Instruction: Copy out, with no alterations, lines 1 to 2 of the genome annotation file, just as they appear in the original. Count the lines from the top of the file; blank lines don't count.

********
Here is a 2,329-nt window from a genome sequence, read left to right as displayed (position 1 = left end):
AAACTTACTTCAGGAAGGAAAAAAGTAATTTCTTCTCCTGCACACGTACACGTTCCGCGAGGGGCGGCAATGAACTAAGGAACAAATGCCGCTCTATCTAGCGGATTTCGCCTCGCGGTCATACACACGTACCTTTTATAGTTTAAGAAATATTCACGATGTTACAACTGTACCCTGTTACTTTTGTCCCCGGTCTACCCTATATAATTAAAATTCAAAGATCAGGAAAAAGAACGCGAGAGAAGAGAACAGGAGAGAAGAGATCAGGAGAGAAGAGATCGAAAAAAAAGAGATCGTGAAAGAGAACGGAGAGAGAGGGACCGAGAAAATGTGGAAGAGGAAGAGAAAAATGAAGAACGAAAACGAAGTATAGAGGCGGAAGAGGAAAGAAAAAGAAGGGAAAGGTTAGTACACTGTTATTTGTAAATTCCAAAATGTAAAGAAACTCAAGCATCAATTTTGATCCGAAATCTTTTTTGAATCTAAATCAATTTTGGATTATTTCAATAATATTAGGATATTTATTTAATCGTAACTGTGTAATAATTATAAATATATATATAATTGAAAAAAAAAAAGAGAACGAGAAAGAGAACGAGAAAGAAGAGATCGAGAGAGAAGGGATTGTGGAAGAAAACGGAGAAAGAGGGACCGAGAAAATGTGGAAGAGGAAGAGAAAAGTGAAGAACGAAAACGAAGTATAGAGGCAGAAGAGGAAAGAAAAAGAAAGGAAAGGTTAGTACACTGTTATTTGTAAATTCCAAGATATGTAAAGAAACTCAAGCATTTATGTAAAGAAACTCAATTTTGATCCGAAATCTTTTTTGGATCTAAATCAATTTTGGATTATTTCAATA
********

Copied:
Here is a 2,329-nt window from a genome sequence, read left to right as displayed (position 1 = left end):
AAACTTACTTCAGGAAGGAAAAAAGTAATTTCTTCTCCTGCACACGTACACGTTCCGCGAGGGGCGGCAATGAACTAAGGAACAAATGCCGCTCTATCTAGCGGATTTCGCCTCGCGGTCATACACACGTACCTTTTATAGTTTAAGAAATATTCACGATGTTACAACTGTACCCTGTTACTTTTGTCCCCGGTCTACCCTATATAATTAAAATTCAAAGATCAGGAAAAAGAACGCGAGAGAAGAGAACAGGAGAGAAGAGATCAGGAGAGAAGAGATCGAAAAAAAAGAGATCGTGAAAGAGAACGGAGAGAGAGGGACCGAGAAAATGTGGAAGAGGAAGAGAAAAATGAAGAACGAAAACGAAGTATAGAGGCGGAAGAGGAAAGAAAAAGAAGGGAAAGGTTAGTACACTGTTATTTGTAAATTCCAAAATGTAAAGAAACTCAAGCATCAATTTTGATCCGAAATCTTTTTTGAATCTAAATCAATTTTGGATTATTTCAATAATATTAGGATATTTATTTAATCGTAACTGTGTAATAATTATAAATATATATATAATTGAAAAAAAAAAAGAGAACGAGAAAGAGAACGAGAAAGAAGAGATCGAGAGAGAAGGGATTGTGGAAGAAAACGGAGAAAGAGGGACCGAGAAAATGTGGAAGAGGAAGAGAAAAGTGAAGAACGAAAACGAAGTATAGAGGCAGAAGAGGAAAGAAAAAGAAAGGAAAGGTTAGTACACTGTTATTTGTAAATTCCAAGATATGTAAAGAAACTCAAGCATTTATGTAAAGAAACTCAATTTTGATCCGAAATCTTTTTTGGATCTAAATCAATTTTGGATTATTTCAATA